Cold no sure-fire defense from fire



Vacuum cleaners, portable heaters and fireplace ashes are all culprits in house fires, which are more common in the foothills as the temperatures drop.

Unlike summer wildfires capable of destroying hundreds or thousands of acres, winter fires can often be contained because of wet, cold weather.

But they often happen indoors. One Hathaway Pines resident lost his home to a fire early this fall after improperly disposing of fireplace ashes.

Battalion Chief Richard Imlach of the California Department of Forestry and Fire Protection estimated 60 percent of up to 70 house fires each year in Calaveras or Tuolumne counties happen during the winter.

"When people clear out a fireplace and I'd include barbecues too they think the ashes are out if they don't see any smoke or if they don't feel direct heat," Imlach said. "But ashes can stay hot inside of a container for days."

There is a proper way to dispose of ashes as well as several other precautions people can take to protect their houses from catastrophic blazes:


Fireplace ash, disposed of improperly, is a classic cause of winter house fires.

Consider the house in Hathaway Pines that burned to the ground earlier this fall.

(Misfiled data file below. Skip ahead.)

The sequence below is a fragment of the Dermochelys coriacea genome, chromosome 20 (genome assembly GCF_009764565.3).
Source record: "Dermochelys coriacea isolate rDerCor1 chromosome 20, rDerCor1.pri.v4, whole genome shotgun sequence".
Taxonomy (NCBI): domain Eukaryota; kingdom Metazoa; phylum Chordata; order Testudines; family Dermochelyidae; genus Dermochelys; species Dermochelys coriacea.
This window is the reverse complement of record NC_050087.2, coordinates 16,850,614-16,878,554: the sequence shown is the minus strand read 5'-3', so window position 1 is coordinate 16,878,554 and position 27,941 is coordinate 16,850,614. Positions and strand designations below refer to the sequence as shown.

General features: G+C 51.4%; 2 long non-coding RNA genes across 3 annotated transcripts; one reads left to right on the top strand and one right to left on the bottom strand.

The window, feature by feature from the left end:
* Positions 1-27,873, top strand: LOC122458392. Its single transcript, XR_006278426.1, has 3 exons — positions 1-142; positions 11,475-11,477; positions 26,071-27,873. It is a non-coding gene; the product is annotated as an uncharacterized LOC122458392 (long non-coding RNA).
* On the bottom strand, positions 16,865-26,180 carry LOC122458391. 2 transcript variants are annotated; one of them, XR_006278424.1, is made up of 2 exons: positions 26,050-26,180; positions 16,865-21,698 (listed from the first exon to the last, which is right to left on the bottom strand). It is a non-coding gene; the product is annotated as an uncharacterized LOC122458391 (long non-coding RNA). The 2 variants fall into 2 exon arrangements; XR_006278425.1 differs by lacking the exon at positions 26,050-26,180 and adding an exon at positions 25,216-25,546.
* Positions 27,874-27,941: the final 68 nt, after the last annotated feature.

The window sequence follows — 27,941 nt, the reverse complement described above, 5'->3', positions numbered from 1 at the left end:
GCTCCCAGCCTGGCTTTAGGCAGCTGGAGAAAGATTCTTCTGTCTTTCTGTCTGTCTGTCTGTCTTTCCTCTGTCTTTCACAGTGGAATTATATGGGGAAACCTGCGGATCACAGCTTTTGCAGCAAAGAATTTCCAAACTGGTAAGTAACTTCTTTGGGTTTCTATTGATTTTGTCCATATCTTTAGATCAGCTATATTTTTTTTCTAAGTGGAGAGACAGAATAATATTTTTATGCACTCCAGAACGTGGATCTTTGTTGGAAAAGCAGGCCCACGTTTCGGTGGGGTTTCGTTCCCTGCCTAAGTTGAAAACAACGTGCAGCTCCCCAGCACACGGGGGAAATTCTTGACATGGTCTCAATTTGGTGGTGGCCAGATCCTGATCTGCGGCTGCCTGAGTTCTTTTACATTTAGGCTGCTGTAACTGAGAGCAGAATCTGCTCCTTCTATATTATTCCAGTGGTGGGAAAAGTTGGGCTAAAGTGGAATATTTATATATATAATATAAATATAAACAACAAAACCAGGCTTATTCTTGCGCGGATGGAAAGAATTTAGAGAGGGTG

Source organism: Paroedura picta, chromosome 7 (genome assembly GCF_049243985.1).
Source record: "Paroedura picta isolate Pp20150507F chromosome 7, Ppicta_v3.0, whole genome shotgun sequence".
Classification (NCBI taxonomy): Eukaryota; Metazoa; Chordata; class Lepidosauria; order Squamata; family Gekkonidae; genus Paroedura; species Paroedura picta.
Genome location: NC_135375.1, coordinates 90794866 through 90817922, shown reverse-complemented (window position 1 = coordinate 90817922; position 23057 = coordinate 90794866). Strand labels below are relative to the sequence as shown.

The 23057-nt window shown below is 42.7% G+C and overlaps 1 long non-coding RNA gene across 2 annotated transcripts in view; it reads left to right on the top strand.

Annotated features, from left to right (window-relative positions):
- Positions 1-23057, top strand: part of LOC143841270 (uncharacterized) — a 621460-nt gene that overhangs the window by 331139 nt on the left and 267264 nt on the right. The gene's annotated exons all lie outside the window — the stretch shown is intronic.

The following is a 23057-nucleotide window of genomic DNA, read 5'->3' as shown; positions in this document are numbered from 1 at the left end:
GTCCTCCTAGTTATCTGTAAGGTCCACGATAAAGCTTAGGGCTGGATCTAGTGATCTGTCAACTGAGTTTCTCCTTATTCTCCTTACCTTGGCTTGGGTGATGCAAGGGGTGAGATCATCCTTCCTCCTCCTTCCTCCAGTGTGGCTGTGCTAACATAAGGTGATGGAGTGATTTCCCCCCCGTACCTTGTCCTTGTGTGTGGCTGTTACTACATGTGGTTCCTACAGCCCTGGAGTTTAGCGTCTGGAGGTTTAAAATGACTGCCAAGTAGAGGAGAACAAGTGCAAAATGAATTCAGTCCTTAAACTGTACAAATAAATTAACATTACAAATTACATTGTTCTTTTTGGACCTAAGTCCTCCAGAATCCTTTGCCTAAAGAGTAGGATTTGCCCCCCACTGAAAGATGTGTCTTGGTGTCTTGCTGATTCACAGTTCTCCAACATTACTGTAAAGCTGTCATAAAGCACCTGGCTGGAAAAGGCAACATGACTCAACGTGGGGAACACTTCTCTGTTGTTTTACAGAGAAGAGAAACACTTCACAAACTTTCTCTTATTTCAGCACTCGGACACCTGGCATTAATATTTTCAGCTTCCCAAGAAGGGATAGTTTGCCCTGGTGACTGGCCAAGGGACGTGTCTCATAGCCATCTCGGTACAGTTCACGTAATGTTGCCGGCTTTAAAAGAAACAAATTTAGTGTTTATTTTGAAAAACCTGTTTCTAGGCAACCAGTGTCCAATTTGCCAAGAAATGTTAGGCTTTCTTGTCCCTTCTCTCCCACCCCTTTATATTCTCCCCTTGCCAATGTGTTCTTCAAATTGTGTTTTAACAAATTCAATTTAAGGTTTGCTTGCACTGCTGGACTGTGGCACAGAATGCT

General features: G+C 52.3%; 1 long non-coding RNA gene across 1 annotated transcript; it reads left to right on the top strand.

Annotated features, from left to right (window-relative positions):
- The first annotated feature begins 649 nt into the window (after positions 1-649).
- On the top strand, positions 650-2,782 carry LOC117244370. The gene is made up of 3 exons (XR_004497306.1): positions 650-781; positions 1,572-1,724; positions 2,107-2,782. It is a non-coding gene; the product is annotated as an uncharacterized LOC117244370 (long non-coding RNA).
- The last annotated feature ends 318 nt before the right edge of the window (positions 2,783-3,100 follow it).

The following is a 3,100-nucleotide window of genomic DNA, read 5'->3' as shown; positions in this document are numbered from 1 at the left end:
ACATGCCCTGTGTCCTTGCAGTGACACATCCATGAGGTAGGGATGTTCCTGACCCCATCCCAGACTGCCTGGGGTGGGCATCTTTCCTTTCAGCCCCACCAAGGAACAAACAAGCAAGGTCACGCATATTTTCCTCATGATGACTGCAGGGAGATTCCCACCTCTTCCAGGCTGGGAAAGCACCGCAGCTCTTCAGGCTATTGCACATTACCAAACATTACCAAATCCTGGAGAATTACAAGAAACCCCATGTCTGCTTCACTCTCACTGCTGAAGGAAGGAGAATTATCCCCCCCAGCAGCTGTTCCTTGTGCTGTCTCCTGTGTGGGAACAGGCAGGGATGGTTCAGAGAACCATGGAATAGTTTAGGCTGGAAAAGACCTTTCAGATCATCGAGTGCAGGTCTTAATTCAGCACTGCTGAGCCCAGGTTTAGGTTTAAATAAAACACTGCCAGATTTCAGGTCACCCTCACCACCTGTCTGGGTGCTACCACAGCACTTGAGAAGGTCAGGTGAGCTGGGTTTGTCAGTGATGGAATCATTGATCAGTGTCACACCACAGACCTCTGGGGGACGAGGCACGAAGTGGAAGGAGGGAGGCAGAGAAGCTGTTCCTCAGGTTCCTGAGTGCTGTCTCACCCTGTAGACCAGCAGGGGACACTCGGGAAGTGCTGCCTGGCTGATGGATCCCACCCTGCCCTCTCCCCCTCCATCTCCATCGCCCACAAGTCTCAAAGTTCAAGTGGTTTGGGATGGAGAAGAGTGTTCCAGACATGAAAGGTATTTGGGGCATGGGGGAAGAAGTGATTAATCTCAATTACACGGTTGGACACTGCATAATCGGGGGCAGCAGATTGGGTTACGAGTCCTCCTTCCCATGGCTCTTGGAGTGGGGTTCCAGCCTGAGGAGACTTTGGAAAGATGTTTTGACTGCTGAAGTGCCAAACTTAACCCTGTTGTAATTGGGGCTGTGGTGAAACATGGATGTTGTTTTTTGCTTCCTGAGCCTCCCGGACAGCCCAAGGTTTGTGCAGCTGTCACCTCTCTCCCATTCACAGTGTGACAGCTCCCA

Ebbetts Pass Fire District Chief Warren Wilkes said the fire started after the homeowner loaded his hot ashes into a "combustible container," which he then set on his wooden deck. A combustible container would be anything flammable, such as a cardboard box or garbage bag.

First, Wilkes said, the man should have used a metal bucket to store the ashes. Second, he should have placed the bucket on his driveway or on the sidewalk not on wood.

And third, the man should have poured water into the bucket and stirred it. The end product should look like mud. Failure to stir the ashes might leave ashes smoldering at the bottom of the bucket.

"The ashes might feel cold at the top, but down below they generate heat and warm up again," Wilkes said.

The Union Democrat
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